Following the recent enactment of the Immigration Act 2014 the government, among other things, has significantly curtailed the scope of grounds of appeal to the Tribunal from 17 to 4. In a long -running battle to maintain the independence of the Judiciary, particularly in the immigration and asylum jurisdiction, this move again reflects government's approach to these things, ie the enhancement of executive discretion over judicial oversight.

In reducing the grounds of appeal from 17 to 4, the government has introduced or reaffirmed 'administrative review' as the way going forward. The Act itself has not set out the specific framework for administrative review. However the Statement of Intent on Administrative Review sets out the intended scope and framework thus:

1. Individuals who will no longer have a right of appeal as a result of changes to the appeals system will have the option of administrative review.

2.  Administrative review will only be available if the alleged error could have made a difference to the decision. It can be relied upon to resolve 'case-working errors' on a number of grounds similar to the old appeal grounds: Where it is alleged the Home Office has applied the wrong Immigration Rules; not applied the Immigration Rules correctly; has added up points to be awarded under the Immigration Rules incorrectly; there has been an error in calculating the correct period of immigration leave; has granted the wrong type of immigration leave; has not considered all the evidence that was submitted;  a challenge is made to the exercise of discretion or where credibility is an issue, (the test on review would be only whether the original decision was unreasonable/perverse and not a new credibility decision); refused on the basis that the documents supporting the application did not meet the requirements of the Immigration Rules or were not genuine;  has not applied the evidential flexibility policy correctly.

3. New evidence cannot be submitted. This mirrors the current appeal process for in-country Points Based System appeals. The only exception to this will be where the new evidence is relied upon to demonstrate that a previously submitted document is genuine or meets the requirements of the Immigration Rules.

4. Human rights claims or asylum claims cannot be pursued by way of Administrative Review.

5. There will be a charge of not more than £80, and this fee will be refunded where the decision is overturned.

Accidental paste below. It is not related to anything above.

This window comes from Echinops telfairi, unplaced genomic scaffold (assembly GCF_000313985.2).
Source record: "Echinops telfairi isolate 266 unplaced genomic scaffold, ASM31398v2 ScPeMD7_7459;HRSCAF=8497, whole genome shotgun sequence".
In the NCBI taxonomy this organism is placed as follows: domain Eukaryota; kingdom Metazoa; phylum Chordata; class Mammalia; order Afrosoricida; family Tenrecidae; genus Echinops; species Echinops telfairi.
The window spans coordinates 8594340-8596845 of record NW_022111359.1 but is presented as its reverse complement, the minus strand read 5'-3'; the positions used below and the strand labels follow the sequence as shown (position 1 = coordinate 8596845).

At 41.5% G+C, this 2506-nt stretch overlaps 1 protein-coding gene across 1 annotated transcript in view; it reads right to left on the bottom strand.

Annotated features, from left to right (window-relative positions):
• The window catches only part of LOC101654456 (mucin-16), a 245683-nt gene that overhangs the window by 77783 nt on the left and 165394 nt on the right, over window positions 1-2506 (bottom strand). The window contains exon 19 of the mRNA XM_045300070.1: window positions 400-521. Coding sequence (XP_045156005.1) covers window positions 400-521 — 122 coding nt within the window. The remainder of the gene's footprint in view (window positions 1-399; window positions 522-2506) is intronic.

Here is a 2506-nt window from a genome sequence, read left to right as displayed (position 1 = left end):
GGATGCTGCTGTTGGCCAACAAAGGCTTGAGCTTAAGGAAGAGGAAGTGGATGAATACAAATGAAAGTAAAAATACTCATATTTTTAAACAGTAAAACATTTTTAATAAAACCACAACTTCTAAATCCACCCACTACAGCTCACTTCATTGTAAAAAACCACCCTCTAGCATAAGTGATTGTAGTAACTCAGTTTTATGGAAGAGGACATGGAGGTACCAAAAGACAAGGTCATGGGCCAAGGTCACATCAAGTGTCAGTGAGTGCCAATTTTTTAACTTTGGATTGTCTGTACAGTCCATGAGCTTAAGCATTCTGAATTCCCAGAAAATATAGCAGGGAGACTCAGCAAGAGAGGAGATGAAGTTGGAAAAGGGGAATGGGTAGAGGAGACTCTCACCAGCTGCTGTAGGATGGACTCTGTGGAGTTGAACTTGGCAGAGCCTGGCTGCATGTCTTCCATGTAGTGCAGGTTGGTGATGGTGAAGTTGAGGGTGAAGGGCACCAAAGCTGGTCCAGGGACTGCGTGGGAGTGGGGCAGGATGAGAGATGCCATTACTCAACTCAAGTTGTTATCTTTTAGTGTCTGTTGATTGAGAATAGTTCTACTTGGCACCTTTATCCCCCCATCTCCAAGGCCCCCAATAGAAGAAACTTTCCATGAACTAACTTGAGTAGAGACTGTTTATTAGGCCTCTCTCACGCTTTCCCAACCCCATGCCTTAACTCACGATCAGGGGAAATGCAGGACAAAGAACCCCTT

6. The time limit will be 10 days from receipt of the refusal decision, or 2 days for those in detention. This mirrors the current time limits for appeals. The completed standard form for administrative review and payment must be received within the time limits to be eligible. The Home Office will have a service standard of 28 days to complete an administrative review. An individual will be permitted one administrative review except where, following an administrative review, the Home Office maintains its refusal on different grounds. There will be a further administrative review in relation to the new grounds.

7. It will not be possible to vary or make a new application (raising a new basis of stay other than the original basis of application) by way of administrative review.

8. Section 3C leave is maintained while the administrative review is outstanding and removal action cannot be taken except in limited circumstances. The Act had amended Section 3C 1971 Act to reflect this. Applicants will therefore retain their leave if the application and administrative review is lodged prior to expiration of leave and the time within which to raise administrative review.

9. People who currently have an in country right of appeal where they are refused leave to remain will continue to be able to have an administrative review in the UK. Where there is no in country right of appeal then administrative review will only be available from abroad. Those refused entry clearance and who will no longer have a right of appeal will rely on administrative review process from abroad.

While it is expected that there may be changes to this framework, such changes will be minor and so it is likely that this reflects the core of the process.

In this dispensation applicants are advised to seek legal assistance in the preparation and submission of applications in the first instance as there will be very narrow margin for error. The new process has little or no margin for error, as the consequence of getting it wrong can be irreversible. It is also important not to leave anything to the last minute, as that creates more hasty applications.

Legal representatives will require to exhibit a very pragmatic and thorough approach to applications and administrative review. An understanding of the interplay between the new administrative review process and appeal rights is very important.

Over the years, we at Drummond Miller have assisted thousands of applicants in advising, structuring, preparing and submitting applications on their behalf, as well as undertaking appeals. We have extensive experience in this area. We have also developed a clear approach to deal with the new changes. This will include ensuring that applicants' circumstances are fully maximized within the application stage to ensure that the correct balance is maintained in respect of achieving outright success at the application stage; achieving appeal rights; and effective and efficient administrative review if necessary. You can contact one of our members of staff to discuss your matters and provide you with proper advice and guidance.